Coal is a universally known substance. Being formed after hundreds of millions of years of pressure on prehistoric vegetation that originally accumulated in swamps and peat bogs, this fossil fuel provides a great amount of energy through harvesting. Coal is a relatively inexpensive fuel, and even though its use has dwindled in the past decade, over 40% of worldwide energy is produced by coal.
A material less known than coal is that of the fuel coke. Coal generally is burned to be used as a source of energy, but when it is heated without air through the process of destructive distillation, it produces byproducts coke, coal tar, amino acid liquor, and coal gas. Each has unique qualities that make it ideal for a different purpose. Coke is a hard, gray, massive, porous fuel that is characterized by having incredibly large carbon content. Coke contains all of the mineral matter in the original coal from which it was derived, except that it has chemically altered and decomposed. Coke is generally used as a fuel for stoves and furnaces in in which the environment is unsuitable for the complete burning of coal itself. An example of this is the use of coke in a blast furnace to chemically reduce and physically convert iron oxides into liquid iron called “hot metal”.
The standard terminology of both coal and coke fuels is covered in ASTM D121-15: Standard Terminology of Coal and Coke. In addition to defining coke, which it refers to as “a carbonaceous solid produced from coal, petroleum, or other materials by thermal decomposition with passage through a plastic state”, the standard also provides descriptions of coke types: beehive coke, by-product coke, coke breeze, and dry coke.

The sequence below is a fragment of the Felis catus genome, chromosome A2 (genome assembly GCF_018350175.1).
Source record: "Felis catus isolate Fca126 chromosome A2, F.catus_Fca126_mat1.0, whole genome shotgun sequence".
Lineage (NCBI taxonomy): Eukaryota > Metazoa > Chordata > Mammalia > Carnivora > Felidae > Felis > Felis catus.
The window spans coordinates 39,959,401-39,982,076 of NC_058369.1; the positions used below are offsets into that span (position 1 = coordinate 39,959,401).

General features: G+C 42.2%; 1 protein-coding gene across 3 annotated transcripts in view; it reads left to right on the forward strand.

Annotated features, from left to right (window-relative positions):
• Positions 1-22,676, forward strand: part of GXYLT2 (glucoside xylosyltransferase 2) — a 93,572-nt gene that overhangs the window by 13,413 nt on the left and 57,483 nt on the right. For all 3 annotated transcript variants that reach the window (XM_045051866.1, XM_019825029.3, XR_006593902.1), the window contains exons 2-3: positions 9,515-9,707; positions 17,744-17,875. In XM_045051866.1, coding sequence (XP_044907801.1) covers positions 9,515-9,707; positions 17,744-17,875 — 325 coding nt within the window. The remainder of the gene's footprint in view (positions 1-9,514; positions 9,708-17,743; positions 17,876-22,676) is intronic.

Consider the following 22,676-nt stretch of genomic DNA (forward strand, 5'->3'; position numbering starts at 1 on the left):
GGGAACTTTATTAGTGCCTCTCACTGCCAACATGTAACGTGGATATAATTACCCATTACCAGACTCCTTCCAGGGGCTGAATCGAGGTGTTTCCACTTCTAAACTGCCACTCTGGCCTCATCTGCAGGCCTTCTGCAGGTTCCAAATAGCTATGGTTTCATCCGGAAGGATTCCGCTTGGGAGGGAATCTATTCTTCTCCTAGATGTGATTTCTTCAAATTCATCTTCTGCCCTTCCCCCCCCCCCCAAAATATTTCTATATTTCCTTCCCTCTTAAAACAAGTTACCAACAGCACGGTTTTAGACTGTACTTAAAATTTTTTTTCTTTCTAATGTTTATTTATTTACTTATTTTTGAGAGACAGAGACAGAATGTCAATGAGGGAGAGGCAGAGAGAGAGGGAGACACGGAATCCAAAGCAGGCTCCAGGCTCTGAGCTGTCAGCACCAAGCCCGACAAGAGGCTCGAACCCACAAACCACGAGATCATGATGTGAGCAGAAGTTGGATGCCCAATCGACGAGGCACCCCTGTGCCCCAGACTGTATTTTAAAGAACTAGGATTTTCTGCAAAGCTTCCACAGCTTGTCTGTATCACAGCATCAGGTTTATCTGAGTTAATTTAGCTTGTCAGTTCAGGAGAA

In discussing the terminology of coal and coke, it would be somewhat irresponsible to overlook the origin of the word that is now attached to the substance produced from destructive distillation of coal. It is difficult to think of “coke” without in some way connecting it with the iconic use of the word as an abbreviation for the soft drink and even the street drug. However, this coal byproduct is in no way connected to the other uses of the word, instead deriving from the Middle English colke, meaning “core, charcoal”. This is an interesting connection because coke fuel is to coal essentially what charcoal is to wood, as it is a byproduct from burning the initial substance under particular conditions.
|Coke as it is burned in a blast furnace|
The variation in coal and coal-related substances is remarkably vast, encompassing many different materials that have different qualities for the generation of energy and other purposes. There are several different types of coal alone, depending on the timespan in which the carbon matter remained in the ground and the amount of pressure and depth that it was exposed to during that time. These main types of coal are anthracite, bituminous, lignite, and peat, and they each burn at different rates.
Some of the byproducts of coal are used for energy, while others are given completely different purposes in the modern world. For example, coal tar is a highly viscous byproduct of coal produced under the same conditions as coke. Coal tar is not used as a fuel source to generate energy, but is instead utilized as a healing applicator to skin rashes, treating the itching, scaling, and flaking due to skin conditions such as psoriasis or seborrheic dermatitis.
ASTM D121-15 provides a reference for comprehending the heavy amount of material relating to the coal industry, and should be used as a supplemental document to many other ASTM International standards that provide guidelines for the creation, use, and management of coal and coke. It provides the foundation for which comprehension of these standards is possible. Examples of these include:
ASTM D388-18: Standard Classification of Coals by Rank
ASTM D2013/D2013M-12: Standard Practice for Preparing Coal Samples for Analysis
ASTM D3172-13: Standard Practice for Proximate Analysis of Coal and Coke
ASTM D3173/D3173M-17a: Standard Test Method for Moisture in the Analysis Sample of Coal and Coke
ASTM D6316-17: Standard Test Method for Determination of Total, Combustible and Carbonate Carbon in Solid Residues from Coal and Coke